RT 4305 Patient Care in Radiation Oncology
(3 semester credit hours)
The focus of this course is providing the student with advanced skills in oncologic patient care and assessment. Students are required to demonstrate, under varying patient conditions, physical and psychological assessment, cause and effect of clinical laboratory values, management of oncologic emergencies and treatment regimens of radiation induced site-specific treatment side effects. This course contains a laboratory component.

RT 4306 Technical Radiation Oncology
(3 semester credit hours)
Students master basic concepts of radiation therapy and the technical aspects of radiation oncology, including: custom block, mold and immobilization fabrication, B-mode acquisition and targeting, intensity modulated radiation therapy, stereotactic radiosurgery, intraoperative radiotherapy and brachytherapy. Principles of surgery and chemotherapy along with routine simulation procedures in radiation oncology are presented. Students are required to participate in hands-on simulation laboratory activities.

RT 4309 Special Applications in Radiation Oncology
(3 semester credit hours)
This course presents principles of advanced practice -- such as fusion imaging, respiratory gating, stereotactic radiosurgery -- and current advancements in treatment techniques.

RT 4310 Radiation Therapy Physics (3 semester credit hours)
This course reviews atomic structure, interactions with matter and inverse square law. A detailed study is presented of the operation and function of radiotherapeutic equipment to include linear accelerators, cobalt units, superficial and orthovoltage units. Students are required to identify equipment faults and the appropriate responses to clearing faults. Equivalent Square and interpolation of data are introduced. Acquisition of radiation beam data, parameters required in accurate dose calculation, the effects of wedges, blocking, filters and beam configuration are discussed. Students are required to demonstrate accurate dose calculations for various beam configurations.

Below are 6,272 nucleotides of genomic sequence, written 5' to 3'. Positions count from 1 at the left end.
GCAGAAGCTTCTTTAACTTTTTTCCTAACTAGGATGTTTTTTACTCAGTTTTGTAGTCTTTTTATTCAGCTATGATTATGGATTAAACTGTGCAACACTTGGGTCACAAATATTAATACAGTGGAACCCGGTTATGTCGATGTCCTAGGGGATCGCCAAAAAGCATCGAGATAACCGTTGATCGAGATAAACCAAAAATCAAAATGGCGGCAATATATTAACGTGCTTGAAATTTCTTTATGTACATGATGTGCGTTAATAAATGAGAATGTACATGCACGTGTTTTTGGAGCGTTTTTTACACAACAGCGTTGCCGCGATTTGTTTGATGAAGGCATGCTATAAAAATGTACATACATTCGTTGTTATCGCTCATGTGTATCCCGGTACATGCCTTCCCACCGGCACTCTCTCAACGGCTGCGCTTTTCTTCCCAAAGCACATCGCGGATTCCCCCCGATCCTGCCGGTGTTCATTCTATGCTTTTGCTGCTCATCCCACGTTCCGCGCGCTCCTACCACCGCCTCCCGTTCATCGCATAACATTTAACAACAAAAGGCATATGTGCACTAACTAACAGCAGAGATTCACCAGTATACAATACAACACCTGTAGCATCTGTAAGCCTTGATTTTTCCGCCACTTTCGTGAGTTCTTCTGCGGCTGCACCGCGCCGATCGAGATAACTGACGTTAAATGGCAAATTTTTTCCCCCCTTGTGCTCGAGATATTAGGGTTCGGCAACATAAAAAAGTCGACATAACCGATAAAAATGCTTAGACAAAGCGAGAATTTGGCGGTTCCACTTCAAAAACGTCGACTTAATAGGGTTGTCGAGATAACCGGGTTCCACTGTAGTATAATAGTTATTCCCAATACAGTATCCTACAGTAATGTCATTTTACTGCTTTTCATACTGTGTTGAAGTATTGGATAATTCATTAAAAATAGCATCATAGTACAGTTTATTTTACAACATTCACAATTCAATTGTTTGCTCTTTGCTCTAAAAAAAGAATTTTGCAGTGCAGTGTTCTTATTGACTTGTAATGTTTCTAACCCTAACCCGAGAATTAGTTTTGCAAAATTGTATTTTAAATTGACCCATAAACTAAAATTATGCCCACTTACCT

RT 4311 Radiation Therapy Treatment Planning and Dosimetry
(3 semester credit hours)
This course stresses the application of brachytherapy calculative techniques, evaluation of distributions to calculate implant duration, analysis of emerging technology and terminology as they relate to current practice, comparing and contrasting hand calculations and combinations to computer output and applying formula calculations to advanced and complex treatment problems. Specific disease and site-specific concepts of treatment planning and medical dosimetry are presented. Students demonstrate their understanding of external photon and electron beam treatment planning in the production and analysis of treatment plans for head and neck, central nervous system, thoracic, breast, abdominal and pelvic tumors.
Prerequisite:
RT 4310

RT 4312 Quality Management in Radiation Oncology (3 semester credit hours)
This course is an in-depth study of quality management and quality assurance components in radiation oncology. Students are required to demonstrate the knowledge and skills to develop a quality management program that includes: allocation of human and physical resources; quality assurance and acceptance testing of linear accelerators, simulators and brachytherapy sources; patient and personnel
protection policies; and patient and professional satisfaction. Data collection and analysis of quality indicators are required. Students are required to complete a hands-on laboratory component.